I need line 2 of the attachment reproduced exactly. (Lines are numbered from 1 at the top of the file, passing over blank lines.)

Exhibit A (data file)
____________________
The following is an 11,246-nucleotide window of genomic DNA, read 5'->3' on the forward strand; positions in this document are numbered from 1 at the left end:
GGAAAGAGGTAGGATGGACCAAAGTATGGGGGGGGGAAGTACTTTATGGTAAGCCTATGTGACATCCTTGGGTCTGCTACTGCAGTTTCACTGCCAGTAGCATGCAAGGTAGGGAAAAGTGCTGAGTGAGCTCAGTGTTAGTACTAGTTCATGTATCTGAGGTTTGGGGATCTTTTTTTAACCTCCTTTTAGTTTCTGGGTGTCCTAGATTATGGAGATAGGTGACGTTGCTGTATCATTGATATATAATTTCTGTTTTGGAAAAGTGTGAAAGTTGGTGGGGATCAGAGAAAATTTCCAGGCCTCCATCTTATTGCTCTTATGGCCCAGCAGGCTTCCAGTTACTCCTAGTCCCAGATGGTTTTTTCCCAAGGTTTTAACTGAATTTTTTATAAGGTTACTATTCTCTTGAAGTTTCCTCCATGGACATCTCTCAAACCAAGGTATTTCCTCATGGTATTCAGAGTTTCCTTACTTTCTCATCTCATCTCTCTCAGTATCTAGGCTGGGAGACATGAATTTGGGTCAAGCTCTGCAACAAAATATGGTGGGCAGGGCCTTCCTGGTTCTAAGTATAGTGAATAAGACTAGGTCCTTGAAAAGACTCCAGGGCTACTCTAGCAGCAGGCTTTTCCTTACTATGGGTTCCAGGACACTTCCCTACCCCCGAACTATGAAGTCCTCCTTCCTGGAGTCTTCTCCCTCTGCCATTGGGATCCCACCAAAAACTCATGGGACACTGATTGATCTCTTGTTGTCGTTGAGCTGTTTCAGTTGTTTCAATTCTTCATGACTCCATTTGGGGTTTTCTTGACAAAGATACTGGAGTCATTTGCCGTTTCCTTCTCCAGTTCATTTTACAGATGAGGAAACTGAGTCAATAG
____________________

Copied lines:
GGAAAGAGGTAGGATGGACCAAAGTATGGGGGGGGGAAGTACTTTATGGTAAGCCTATGTGACATCCTTGGGTCTGCTACTGCAGTTTCACTGCCAGTAGCATGCAAGGTAGGGAAAAGTGCTGAGTGAGCTCAGTGTTAGTACTAGTTCATGTATCTGAGGTTTGGGGATCTTTTTTTAACCTCCTTTTAGTTTCTGGGTGTCCTAGATTATGGAGATAGGTGACGTTGCTGTATCATTGATATATAATTTCTGTTTTGGAAAAGTGTGAAAGTTGGTGGGGATCAGAGAAAATTTCCAGGCCTCCATCTTATTGCTCTTATGGCCCAGCAGGCTTCCAGTTACTCCTAGTCCCAGATGGTTTTTTCCCAAGGTTTTAACTGAATTTTTTATAAGGTTACTATTCTCTTGAAGTTTCCTCCATGGACATCTCTCAAACCAAGGTATTTCCTCATGGTATTCAGAGTTTCCTTACTTTCTCATCTCATCTCTCTCAGTATCTAGGCTGGGAGACATGAATTTGGGTCAAGCTCTGCAACAAAATATGGTGGGCAGGGCCTTCCTGGTTCTAAGTATAGTGAATAAGACTAGGTCCTTGAAAAGACTCCAGGGCTACTCTAGCAGCAGGCTTTTCCTTACTATGGGTTCCAGGACACTTCCCTACCCCCGAACTATGAAGTCCTCCTTCCTGGAGTCTTCTCCCTCTGCCATTGGGATCCCACCAAAAACTCATGGGACACTGATTGATCTCTTGTTGTCGTTGAGCTGTTTCAGTTGTTTCAATTCTTCATGACTCCATTTGGGGTTTTCTTGACAAAGATACTGGAGTCATTTGCCGTTTCCTTCTCCAGTTCATTTTACAGATGAGGAAACTGAGTCAATAG